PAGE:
- What is an allergy?
- What causes allergies in babies?
- What are the types of allergy?
- What are the symptoms of an allergy in the baby?
- How are allergies in babies diagnosed?
- How are allergies in babies treated?
- How can parents manage their baby’s allergies?
- How to prevent allergies in babies?
Allergies are common among babies. An infant can be allergic to a lot of things that are primarily food and airborne substances. But what other infantile allergies exist? Here is a MomJunction article with all the information about allergies in babies, and how parents should tackle any allergic reactions.
What Is An Allergy?
An allergy is an exaggerated reaction of the immune system to an allergen.
Usually, the immune system produces antibodies to protect the body from foreign pathogens such as bacteria, viruses, and fungi. But in some cases, the immune system uses the antibodies to attack a relatively mild foreign body such as a protein from a food item. This results in damage and problems to the body rather than in eliminating the foreign substance.
Allergies are thus problems with the immune system (1).
What Causes Allergies In Babies?
The primary cause of allergy is exposure to an allergen. But there is no single underlying cause for allergies in infants. Few hypotheses suggest the fundamental cause of allergies (2):
- Faulty genes: If one of the baby’s parents has allergies, chances are the infant will develop the allergy too. The probability is higher if both the parents have allergies. Genes alone seldom lead to the onset of allergy. Genetics may work in tandem with other factors to trigger allergies.
- Environmental factors: There are a host of environmental factors such as pollutants, chemicals, pollen, and dust particles in the air that could trigger an allergic reaction. Some experts even hypothesize that living in an overly clean and hygienic surrounding may also make the immune system sensitive to potential allergens.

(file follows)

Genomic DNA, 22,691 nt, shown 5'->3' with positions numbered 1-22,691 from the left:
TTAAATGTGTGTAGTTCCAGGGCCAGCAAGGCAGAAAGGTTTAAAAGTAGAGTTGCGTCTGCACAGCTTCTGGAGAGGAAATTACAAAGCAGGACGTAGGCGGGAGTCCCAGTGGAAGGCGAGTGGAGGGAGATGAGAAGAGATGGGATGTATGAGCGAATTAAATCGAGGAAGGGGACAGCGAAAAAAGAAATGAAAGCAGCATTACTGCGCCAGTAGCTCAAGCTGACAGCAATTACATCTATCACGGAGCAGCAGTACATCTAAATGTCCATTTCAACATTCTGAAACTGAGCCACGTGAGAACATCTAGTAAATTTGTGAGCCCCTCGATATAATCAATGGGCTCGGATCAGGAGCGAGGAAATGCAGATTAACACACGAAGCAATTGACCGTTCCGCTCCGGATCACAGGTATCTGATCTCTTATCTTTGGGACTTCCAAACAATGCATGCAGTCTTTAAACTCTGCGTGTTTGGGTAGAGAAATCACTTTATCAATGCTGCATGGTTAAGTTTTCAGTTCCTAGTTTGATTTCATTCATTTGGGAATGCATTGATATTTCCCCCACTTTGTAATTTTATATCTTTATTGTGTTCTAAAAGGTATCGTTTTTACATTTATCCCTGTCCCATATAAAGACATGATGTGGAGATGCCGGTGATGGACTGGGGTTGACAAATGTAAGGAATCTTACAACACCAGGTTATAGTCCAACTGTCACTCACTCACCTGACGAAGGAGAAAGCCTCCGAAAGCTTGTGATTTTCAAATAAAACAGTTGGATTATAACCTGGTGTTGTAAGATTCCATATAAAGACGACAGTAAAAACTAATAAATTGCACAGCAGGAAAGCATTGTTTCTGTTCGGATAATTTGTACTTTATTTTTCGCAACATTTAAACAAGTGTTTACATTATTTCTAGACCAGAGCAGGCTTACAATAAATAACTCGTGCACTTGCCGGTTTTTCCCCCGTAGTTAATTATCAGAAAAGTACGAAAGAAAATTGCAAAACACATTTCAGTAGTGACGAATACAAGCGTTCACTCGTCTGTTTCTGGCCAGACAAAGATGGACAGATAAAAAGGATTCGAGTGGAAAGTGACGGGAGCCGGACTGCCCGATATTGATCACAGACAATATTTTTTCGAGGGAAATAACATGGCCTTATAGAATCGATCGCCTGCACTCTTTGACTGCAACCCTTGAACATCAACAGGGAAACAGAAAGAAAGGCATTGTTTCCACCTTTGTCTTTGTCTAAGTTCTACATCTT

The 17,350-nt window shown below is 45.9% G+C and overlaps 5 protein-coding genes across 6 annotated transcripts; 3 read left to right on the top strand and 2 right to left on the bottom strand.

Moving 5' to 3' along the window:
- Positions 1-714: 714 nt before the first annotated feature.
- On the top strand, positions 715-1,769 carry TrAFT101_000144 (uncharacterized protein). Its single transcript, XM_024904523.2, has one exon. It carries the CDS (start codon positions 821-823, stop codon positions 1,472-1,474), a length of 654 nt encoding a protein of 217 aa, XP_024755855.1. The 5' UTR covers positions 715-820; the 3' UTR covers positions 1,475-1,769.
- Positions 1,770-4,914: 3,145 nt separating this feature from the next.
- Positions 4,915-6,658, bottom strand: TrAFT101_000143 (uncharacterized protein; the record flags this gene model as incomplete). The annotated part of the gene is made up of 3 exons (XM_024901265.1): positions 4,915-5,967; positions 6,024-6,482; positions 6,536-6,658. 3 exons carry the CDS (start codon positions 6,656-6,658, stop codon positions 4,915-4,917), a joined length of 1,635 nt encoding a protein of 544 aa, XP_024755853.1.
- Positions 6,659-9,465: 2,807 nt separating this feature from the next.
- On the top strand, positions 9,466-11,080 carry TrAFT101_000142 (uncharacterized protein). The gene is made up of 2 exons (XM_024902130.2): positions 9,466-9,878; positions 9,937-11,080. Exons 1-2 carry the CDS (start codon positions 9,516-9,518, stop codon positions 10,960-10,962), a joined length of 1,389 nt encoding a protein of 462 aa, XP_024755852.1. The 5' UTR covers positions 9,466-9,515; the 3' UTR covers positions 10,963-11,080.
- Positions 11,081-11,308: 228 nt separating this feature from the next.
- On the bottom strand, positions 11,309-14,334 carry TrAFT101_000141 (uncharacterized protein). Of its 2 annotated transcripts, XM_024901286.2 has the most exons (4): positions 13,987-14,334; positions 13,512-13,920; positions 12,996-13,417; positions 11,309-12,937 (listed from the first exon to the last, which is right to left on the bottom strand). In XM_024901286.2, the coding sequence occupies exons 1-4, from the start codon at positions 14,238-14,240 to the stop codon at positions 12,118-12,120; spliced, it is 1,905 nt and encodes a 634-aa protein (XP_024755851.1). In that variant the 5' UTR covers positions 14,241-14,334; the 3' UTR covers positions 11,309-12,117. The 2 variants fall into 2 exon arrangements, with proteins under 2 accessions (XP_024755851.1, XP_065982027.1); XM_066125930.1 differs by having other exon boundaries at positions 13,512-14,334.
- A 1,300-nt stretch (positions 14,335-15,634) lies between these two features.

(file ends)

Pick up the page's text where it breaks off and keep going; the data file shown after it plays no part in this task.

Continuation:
- Medicine and other substances: Some medications can have compounds that can coerce the immune system to send out faulty responses, such as an allergic reaction. Other substances such as latex have specific compounds that can interfere with the standard functions of the immune system and trigger an allergic reaction.
- Infections: Pathogens can elicit a strong reaction from the immune system, sometimes in the form of a persistent immune response leading to an allergy. For instance, an infection by the respiratory syncytial virus (RSV) can increase the risk of asthma even after the infection is cured (3).
Several respiratory viral infections have been linked to the development of allergies later in life. While the exact cause is not known, this could be due to the damage caused by the pathogen to the immune system. Simultaneous exposure of the immune system to a pathogen and a potential allergen could also be the reason.
What Are The Types Of Allergy?
- Food allergy – Peanuts, shellfish, eggs, nuts, milk
- Pollen, insect, biological sources allergy – Pollen, grass, dander, fur, molds, fungus, dust mites, droppings of insects, venom from insects or other animals, insect bites. A baby can also be allergic to regular domestic animals like dogs and cats.
- Topical allergy – Latex, ointments or creams containing plant or animal proteins
- Medicine and drug allergy – Anti-inflammatory drugs, penicillin
- Pathogen allergy – Viruses, bacteria, and fungus
- Physical and environmental factors allergy – Pollution, chemicals, heat, pressure, excessive sweating, prolonged exposure to water